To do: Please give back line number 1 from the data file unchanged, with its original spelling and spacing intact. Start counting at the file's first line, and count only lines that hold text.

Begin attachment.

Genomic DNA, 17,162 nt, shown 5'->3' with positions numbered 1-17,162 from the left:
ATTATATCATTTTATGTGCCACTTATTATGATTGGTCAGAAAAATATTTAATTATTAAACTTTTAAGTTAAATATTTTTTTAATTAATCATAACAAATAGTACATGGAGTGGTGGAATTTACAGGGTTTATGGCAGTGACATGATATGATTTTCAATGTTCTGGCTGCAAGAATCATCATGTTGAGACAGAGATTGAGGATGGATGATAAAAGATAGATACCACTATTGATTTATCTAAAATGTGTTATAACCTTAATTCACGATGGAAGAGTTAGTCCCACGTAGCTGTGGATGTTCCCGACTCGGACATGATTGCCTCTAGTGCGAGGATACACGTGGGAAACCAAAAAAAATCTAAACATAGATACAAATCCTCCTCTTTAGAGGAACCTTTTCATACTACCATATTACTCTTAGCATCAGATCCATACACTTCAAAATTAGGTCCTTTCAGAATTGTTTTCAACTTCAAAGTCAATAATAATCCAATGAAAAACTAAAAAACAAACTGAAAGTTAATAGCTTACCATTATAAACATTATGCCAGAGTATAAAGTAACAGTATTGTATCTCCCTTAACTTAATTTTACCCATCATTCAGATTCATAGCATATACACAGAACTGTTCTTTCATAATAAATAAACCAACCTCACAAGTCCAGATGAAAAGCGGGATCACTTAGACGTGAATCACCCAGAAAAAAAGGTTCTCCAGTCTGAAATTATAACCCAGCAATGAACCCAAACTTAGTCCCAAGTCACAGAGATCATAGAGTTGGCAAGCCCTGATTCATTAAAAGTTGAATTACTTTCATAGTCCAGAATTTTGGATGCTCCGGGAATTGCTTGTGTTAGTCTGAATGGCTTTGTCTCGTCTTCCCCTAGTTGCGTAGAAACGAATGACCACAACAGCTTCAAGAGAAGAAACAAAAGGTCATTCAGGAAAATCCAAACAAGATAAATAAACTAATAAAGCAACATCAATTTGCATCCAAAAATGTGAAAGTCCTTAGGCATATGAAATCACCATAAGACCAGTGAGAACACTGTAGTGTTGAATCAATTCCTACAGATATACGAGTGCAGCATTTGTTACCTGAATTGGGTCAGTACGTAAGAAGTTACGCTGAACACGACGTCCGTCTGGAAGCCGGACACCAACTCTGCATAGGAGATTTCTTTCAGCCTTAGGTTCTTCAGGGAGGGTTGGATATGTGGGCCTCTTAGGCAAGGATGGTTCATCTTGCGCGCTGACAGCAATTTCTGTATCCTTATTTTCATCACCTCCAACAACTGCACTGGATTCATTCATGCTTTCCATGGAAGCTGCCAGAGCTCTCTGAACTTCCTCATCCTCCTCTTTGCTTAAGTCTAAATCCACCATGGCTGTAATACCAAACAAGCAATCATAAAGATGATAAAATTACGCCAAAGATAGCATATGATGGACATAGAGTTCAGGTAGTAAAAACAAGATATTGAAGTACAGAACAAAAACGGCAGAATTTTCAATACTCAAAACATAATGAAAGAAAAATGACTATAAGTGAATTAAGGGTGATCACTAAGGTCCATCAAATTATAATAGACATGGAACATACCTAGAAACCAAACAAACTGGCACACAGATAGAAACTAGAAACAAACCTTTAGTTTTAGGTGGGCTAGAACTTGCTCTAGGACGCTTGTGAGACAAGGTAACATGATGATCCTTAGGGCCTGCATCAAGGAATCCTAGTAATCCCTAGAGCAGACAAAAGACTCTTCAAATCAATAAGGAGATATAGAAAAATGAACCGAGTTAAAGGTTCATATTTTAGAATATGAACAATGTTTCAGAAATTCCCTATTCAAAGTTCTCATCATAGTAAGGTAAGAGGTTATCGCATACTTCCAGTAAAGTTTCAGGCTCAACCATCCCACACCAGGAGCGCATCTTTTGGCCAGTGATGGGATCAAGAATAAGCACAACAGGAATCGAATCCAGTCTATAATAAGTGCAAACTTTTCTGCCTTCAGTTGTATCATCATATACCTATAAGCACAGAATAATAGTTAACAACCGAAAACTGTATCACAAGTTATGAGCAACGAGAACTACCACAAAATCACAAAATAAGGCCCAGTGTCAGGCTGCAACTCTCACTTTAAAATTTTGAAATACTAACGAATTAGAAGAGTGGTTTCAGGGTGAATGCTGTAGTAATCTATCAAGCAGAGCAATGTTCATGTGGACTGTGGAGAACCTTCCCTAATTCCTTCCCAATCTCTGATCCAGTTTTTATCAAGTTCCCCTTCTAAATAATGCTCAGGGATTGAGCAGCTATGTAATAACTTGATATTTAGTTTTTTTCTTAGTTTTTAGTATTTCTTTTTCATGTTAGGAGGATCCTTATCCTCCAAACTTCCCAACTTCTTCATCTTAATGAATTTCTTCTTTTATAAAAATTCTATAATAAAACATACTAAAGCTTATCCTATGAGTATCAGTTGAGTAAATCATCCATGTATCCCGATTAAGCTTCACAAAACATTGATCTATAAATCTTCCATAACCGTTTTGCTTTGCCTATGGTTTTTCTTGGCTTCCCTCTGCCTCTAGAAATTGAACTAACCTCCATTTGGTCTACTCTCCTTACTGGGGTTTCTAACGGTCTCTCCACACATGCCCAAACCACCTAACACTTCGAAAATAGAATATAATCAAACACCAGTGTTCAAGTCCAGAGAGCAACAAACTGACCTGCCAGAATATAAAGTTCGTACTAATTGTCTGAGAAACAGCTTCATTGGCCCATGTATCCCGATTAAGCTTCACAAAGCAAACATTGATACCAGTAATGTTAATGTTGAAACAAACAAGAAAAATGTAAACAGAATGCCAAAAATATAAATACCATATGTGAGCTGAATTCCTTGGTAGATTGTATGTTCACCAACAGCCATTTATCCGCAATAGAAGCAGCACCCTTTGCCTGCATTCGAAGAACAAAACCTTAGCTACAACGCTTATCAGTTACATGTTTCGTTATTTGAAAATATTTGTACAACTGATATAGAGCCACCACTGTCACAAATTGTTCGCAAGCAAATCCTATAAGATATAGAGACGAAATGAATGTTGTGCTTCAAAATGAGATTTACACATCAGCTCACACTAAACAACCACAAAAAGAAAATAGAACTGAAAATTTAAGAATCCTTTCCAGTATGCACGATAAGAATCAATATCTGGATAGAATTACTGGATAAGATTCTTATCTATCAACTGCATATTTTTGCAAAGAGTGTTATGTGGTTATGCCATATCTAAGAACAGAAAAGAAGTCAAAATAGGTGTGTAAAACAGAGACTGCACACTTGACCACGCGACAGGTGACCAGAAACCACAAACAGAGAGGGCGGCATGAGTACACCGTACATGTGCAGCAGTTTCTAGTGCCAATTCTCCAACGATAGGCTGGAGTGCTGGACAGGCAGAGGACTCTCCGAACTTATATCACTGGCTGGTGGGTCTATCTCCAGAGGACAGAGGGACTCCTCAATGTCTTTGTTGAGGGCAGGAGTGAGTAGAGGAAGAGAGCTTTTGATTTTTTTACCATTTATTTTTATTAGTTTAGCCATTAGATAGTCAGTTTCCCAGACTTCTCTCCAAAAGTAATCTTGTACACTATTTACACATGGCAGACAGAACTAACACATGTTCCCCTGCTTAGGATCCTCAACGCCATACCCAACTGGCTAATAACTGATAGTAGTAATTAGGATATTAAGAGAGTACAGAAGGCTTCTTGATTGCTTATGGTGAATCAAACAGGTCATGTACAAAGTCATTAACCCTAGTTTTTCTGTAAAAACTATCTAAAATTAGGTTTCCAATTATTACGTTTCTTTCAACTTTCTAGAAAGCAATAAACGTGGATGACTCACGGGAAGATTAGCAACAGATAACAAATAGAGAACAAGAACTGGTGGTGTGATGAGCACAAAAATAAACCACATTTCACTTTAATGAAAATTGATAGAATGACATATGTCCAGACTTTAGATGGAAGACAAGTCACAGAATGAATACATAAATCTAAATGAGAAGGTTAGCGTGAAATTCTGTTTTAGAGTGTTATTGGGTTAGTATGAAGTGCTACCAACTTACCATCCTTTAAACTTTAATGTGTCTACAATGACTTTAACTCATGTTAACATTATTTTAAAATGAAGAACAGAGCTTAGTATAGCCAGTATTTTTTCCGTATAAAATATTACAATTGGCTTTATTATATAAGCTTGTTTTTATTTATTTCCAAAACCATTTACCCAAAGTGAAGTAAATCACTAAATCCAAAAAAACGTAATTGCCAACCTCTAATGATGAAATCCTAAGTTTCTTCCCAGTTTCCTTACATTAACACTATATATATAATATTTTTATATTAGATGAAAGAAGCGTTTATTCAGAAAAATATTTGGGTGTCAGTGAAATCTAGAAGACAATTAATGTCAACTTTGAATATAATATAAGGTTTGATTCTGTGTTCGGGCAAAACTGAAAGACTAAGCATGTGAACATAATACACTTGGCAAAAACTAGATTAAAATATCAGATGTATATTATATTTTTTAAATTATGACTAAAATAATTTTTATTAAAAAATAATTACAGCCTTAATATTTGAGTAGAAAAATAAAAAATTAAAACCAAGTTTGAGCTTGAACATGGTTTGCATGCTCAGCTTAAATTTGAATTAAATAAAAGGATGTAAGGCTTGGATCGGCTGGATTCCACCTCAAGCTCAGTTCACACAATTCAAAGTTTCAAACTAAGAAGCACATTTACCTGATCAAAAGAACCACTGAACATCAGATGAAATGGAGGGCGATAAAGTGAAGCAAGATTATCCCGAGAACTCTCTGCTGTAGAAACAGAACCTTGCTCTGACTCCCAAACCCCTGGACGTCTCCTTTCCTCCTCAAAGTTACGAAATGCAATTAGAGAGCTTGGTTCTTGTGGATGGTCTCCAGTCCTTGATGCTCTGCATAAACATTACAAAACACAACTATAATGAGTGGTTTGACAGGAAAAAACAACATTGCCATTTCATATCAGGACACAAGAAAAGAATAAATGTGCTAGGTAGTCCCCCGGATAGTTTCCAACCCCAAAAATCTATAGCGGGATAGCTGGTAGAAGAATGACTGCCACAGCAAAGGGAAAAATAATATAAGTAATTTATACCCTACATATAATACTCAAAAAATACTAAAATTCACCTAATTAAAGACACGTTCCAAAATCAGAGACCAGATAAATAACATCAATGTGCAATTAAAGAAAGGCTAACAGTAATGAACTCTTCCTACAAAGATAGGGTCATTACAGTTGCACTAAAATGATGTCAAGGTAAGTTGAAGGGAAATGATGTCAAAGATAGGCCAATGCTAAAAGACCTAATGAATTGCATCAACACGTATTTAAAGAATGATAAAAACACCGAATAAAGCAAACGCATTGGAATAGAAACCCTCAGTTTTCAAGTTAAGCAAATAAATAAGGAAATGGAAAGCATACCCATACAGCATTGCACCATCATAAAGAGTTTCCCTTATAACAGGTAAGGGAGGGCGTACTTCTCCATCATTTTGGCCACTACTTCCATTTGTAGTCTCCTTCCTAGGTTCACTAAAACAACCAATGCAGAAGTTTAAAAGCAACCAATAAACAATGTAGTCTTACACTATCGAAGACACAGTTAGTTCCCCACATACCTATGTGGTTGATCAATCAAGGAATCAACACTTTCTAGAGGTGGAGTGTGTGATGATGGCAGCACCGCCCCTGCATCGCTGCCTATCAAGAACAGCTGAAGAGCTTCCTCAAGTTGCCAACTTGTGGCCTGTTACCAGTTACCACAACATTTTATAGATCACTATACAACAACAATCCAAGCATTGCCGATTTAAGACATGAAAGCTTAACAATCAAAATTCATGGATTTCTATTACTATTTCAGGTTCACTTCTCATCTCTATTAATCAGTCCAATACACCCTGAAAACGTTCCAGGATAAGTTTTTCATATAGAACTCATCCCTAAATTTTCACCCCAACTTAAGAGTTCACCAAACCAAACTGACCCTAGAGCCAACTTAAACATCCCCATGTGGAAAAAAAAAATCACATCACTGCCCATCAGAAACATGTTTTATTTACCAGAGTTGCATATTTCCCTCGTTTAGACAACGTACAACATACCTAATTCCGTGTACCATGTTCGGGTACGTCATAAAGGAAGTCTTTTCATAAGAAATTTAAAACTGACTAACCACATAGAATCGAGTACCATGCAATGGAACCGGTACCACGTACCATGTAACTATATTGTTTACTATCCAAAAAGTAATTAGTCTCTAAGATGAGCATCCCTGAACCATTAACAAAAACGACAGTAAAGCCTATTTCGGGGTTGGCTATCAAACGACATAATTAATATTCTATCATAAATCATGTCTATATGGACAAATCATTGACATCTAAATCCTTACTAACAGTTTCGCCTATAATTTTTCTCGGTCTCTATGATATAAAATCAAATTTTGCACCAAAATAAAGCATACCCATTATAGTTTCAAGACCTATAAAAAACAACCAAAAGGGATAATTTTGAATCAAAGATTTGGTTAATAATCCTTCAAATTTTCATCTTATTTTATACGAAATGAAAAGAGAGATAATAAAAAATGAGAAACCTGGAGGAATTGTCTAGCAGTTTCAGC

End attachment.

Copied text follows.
Genomic DNA, 17,162 nt, shown 5'->3' with positions numbered 1-17,162 from the left: